Tad Hendrickson | Apr 04, 2007 | Comments 0 |
SUMAC by Charles Neal
Apr 4, 2007, 04:35
SUMAC by Charles Neal; Flame Grape Press, 1995
Sumac draws heavily upon the heart of white trash America. The story line is as follows: an overweight security guard tries to support his overweight family. Neal, I assume, attempts to portray well-rounded (no pun intended) characters. Sadly he seems to fall short by landing on such clichÃ©s as a lazy housewife given to compulsive behavior; ungrateful, ugly, and spoiled kids, and a general stupidity that seems to permeate the air. Because his characters are so one-dimensional, the dialogue and narrative seem completely forced. This leaves Neal's study of the human condition flawed and cynical.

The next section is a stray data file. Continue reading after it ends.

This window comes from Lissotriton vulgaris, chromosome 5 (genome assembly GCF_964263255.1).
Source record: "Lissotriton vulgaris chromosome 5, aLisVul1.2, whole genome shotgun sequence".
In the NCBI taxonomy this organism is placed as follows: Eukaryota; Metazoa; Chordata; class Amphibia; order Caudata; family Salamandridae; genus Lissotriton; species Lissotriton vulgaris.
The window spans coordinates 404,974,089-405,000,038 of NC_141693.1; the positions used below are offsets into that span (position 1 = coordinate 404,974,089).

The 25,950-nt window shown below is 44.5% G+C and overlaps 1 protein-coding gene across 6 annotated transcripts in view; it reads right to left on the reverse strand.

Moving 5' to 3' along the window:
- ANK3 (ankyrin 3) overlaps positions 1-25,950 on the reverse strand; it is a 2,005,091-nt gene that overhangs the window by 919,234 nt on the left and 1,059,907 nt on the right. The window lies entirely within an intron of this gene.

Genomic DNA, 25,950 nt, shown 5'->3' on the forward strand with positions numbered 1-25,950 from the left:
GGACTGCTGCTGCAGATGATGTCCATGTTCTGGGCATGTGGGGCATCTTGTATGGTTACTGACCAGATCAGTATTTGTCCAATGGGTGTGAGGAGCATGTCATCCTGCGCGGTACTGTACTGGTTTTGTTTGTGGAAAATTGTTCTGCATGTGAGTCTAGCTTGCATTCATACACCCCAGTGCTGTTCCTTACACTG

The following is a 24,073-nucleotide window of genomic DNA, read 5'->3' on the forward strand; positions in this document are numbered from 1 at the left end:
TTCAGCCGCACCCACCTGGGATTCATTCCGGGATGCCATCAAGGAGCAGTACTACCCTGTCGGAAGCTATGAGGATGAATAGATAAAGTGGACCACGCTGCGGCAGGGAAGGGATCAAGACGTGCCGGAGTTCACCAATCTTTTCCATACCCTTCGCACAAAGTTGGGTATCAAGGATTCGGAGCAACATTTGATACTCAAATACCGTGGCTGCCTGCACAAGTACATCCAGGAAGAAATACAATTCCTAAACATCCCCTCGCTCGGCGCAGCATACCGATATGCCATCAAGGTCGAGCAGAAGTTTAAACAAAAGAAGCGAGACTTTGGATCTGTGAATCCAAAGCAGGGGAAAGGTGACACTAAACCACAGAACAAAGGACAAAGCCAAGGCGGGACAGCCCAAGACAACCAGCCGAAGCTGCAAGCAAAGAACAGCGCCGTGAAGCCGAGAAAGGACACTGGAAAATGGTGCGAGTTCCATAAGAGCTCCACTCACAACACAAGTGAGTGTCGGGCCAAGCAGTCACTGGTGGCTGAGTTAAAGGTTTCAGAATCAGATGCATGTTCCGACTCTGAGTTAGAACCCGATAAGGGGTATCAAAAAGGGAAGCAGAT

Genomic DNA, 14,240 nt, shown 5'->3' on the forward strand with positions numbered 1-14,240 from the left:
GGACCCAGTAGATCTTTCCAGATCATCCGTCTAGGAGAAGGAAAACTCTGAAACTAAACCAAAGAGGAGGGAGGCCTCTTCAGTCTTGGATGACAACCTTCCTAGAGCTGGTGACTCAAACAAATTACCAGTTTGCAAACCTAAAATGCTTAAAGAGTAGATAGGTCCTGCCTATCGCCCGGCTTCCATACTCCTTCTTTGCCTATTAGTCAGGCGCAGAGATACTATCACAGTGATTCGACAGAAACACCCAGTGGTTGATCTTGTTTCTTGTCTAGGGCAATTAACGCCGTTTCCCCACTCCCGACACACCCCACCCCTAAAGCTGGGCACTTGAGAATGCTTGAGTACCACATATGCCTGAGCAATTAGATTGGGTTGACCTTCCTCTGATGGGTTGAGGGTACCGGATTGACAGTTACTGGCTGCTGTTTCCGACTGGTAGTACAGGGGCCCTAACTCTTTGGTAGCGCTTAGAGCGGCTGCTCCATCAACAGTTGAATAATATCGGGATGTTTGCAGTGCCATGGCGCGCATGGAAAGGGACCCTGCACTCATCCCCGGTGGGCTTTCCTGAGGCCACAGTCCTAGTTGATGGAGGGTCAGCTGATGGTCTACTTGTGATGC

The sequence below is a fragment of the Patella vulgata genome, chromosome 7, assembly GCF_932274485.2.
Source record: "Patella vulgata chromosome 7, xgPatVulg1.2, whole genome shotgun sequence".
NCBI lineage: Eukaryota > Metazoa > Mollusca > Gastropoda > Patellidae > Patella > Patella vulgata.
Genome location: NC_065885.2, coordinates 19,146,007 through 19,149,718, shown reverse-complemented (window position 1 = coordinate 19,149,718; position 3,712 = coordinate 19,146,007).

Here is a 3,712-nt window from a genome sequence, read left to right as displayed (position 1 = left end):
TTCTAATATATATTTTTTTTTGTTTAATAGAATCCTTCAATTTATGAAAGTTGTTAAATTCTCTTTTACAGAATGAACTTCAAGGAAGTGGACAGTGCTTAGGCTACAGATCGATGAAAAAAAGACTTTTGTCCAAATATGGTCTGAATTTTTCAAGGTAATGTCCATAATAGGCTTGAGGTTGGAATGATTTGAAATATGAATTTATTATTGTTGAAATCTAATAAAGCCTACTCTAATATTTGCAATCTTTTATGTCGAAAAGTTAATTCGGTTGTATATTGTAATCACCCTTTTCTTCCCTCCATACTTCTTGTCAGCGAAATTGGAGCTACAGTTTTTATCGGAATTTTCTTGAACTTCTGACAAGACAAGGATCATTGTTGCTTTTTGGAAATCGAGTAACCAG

Neal's characters never seem to evolve or discover anything about themselves. Their stereotypical voices at best only breach the subjects that seem to bother them. Moreover, they are utterly incapable of learning or moving on. Thus the claustrophobia of a story going nowhere quickly descends upon Sumac.Â
Neal should, however, be commended for his perseverance. I certainly couldn't write a three hundred page book filled with characters so unlikable. If he wanted to write a difficult book, he succeeded. If he wanted me to hate a book like no book since Pilgrim at Tinker Creek, he succeeded.
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